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Obama Speechwriters Unsure How They’d Praise Fort Lauderdale In Event Of Tragedy

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Obama Speechwriters Unsure How They’d Praise Fort Lauderdale In Event Of Tragedy

Speechwriters for the Obama Administration say there is just nothing stirring or inspirational here whatsoever.
Speechwriters for the Obama Administration say there is just nothing stirring or inspirational here whatsoever.

WASHINGTON—Claiming that nothing about the city really evokes the strong sense of pride and endurance that typically serves as a source of strength in a time of need, members of President Barack Obama’s speech writing team admitted Thursday they were “pretty much at a loss” for how they would go about praising Ft. Lauderdale, FL should a tragedy strike the city.

“As presidential speechwriters, whenever a catastrophe occurs, it’s our responsibility to come up with a reassuring address that draws on the positive character of the afflicted region, but with Ft. Lauderdale, that might be a little tough,” said head speechwriter Cody Keenan, adding that nothing about the small coastal city is particularly conducive to inspiring a battered nation in the wake of disaster. “The fact is, if your job is pointing to the unique identity of a community as a symbol of everything that makes this country great, you’re going to find yourself in a bit of a bind if your source material is Ft. Lauderdale.”

“I mean, we’re talking about Ft. Lauderdale here,” Keenan continued. “You know what it’s like.”

According to Keenan, were Ft. Lauderdale to suffer a mass shooting, terrorist attack, or other unexpected tragedy, he and his team of writers would be hard-pressed to channel the city’s sandy beaches, wide streets, and abundance of strip malls into a resounding testament to the triumph of the human spirit.

Moreover, Keenan emphasized that none of what most people associate with the city—warm weather and a large elderly population—would be in any way helpful when attempting to compose a speech designed to reassure and embolden a country reeling from a recent devastating event.

“With Ft. Lauderdale, you’ve got palm trees, retirement homes, boat dealerships, a bunch of sunburned tourists, and that’s about it,” said Keenan, noting that few if any of these elements would be worth more than a line or two in any presidential address designed to urge listeners to overcome hardship and emerge stronger for it. “If we were to have Obama go up and talk about that for 30 minutes, it wouldn’t resonate with anyone, and it certainly wouldn’t make anyone feel particularly proud to be an American.”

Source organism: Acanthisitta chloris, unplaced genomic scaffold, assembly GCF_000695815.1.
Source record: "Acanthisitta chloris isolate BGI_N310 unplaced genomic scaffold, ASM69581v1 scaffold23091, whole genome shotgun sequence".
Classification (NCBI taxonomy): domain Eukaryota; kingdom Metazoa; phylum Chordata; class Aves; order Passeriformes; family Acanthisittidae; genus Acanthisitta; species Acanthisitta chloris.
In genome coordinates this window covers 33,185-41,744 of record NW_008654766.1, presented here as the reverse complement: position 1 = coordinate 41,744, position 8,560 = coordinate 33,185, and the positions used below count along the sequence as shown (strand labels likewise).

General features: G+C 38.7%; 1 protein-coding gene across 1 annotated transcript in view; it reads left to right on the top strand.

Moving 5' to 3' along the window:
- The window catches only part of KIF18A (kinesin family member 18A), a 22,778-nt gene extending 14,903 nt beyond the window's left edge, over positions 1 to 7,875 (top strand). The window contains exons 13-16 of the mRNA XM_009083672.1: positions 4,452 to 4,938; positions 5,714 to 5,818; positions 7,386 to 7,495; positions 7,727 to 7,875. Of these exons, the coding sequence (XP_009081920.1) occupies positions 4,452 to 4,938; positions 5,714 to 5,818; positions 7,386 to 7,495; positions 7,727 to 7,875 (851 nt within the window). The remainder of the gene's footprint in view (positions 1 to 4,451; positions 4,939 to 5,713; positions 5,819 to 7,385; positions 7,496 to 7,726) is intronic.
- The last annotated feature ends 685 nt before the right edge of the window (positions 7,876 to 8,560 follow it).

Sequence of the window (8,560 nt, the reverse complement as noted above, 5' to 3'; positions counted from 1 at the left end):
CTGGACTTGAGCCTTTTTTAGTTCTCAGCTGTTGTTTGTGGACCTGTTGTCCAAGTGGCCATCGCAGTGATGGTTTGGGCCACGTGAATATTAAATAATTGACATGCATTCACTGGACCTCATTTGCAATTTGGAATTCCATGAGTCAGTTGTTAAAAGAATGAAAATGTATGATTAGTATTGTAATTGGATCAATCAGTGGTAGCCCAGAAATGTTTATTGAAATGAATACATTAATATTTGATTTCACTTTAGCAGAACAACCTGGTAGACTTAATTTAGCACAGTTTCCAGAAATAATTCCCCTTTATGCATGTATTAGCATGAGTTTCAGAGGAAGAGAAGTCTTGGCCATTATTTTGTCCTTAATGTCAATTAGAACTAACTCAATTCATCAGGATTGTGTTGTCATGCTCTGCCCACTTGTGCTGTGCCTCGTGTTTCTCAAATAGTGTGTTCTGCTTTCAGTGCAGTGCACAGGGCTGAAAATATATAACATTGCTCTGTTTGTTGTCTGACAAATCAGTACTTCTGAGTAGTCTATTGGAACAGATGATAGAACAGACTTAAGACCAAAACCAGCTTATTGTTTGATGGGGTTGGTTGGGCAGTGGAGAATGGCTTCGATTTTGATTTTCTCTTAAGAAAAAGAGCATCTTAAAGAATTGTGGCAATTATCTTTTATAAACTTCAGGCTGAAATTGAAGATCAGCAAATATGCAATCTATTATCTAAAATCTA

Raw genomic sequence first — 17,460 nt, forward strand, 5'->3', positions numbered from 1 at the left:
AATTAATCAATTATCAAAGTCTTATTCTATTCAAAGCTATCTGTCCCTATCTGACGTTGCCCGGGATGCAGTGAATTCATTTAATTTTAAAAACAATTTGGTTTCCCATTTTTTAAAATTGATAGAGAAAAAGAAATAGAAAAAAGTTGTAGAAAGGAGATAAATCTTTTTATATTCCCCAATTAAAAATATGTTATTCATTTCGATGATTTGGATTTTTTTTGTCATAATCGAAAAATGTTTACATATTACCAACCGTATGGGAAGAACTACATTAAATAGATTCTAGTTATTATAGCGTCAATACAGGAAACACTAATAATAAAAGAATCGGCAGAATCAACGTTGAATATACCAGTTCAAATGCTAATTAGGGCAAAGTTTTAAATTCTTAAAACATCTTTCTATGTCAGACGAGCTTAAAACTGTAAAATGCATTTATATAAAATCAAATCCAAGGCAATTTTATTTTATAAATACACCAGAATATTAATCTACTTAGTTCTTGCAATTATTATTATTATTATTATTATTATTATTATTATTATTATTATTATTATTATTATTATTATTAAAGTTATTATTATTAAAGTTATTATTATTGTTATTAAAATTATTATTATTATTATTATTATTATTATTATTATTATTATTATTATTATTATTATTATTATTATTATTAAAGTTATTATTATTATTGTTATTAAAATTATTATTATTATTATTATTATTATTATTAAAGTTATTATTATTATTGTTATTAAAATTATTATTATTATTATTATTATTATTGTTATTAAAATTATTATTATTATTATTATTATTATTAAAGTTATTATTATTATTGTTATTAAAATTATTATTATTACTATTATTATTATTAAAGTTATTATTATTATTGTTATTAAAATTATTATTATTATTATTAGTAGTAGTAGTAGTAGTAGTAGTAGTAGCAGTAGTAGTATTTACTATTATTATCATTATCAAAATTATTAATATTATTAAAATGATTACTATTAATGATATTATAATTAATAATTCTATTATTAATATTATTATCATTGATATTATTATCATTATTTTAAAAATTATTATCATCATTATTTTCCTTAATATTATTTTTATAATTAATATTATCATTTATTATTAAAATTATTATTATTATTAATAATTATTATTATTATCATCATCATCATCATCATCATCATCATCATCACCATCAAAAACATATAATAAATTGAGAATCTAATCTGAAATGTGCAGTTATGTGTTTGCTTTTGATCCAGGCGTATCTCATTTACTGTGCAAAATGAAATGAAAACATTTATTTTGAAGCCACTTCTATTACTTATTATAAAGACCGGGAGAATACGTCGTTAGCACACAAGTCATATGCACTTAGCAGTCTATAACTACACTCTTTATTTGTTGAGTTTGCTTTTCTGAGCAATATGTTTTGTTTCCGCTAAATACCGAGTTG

“I mean, say the Fairfield Inn near the Ft. Lauderdale Airport gets bombed for some reason,” he continued. “I guess we could talk about America’s rich tradition of staying at airport hotels to reduce travel time in the morning. Or I suppose we could string together a narrative in which we talk about how the Fairfield served free continental breakfasts and that all Americans, as per tradition, certainly do enjoy their breakfast. I don’t think any of that would soothe and inspire a beleaguered nation, but it’s something.”

Fellow Obama speechwriter Ben Rhodes concurred with Keenan’s assessment, pointing out that the city of 170,000 lacks any kind of cultural depth, inspiring local figures, or general relevance to the country’s larger history that could be incorporated into a speech intended to comfort and remind people of the nation’s greatness.

Rhodes noted that he’s thought about putting something together about the determination of the area’s first settlers, the Tequesta Indians, but admitted that would be “quite a stretch.” He even thought about using luxury yachts as a theme, but told reporters that would probably only inspire the country’s rich boat owners.

“With most cities, you’ve got this established notion of a resilient, tight-knit community that can surmount any and all obstacles,” Rhodes said, adding that if a devastating tragedy were to strike Chicago, San Francisco, or even Baltimore, he and his staff would be able to pull from the city’s distinct character and fire off a profound rumination on the power of the American dream “no problem.” “But with Ft. Lauderdale, what is there? Fireworks stands, drunk spring breakers, and the former home of Wendy’s founder Dave Thomas.”

“It is a 45-minute drive from West Palm Beach,” Rhodes added. “So, that’s a thing about Ft. Lauderdale.”

According to the speechwriting team, the one saving grace is that it’s highly unlikely that terrorists would ever target any of the city’s three T.G.I. Fridays locations or its many go-kart tracks.

“I just can’t see us having to use Ft. Lauderdale as the embodiment of America’s resolve and dogged perseverance any time soon,” Rhodes said. “So, barring a freak explosion at the Ft. Lauderdale Antique Car Museum, Obama will more than likely not have to look directly into the camera while meditating on the greatness of the city and its overall relationship to the country.”

“Wait, I guess a lot of baseball teams do spring training in Ft. Lauderdale, right? So you have spring training, which leads to baseball, which is called America’s pastime, and ‘America’s pastime’ certainly has the word ‘America’ in it,” he added. “Yeah, we’ve got nothing.”

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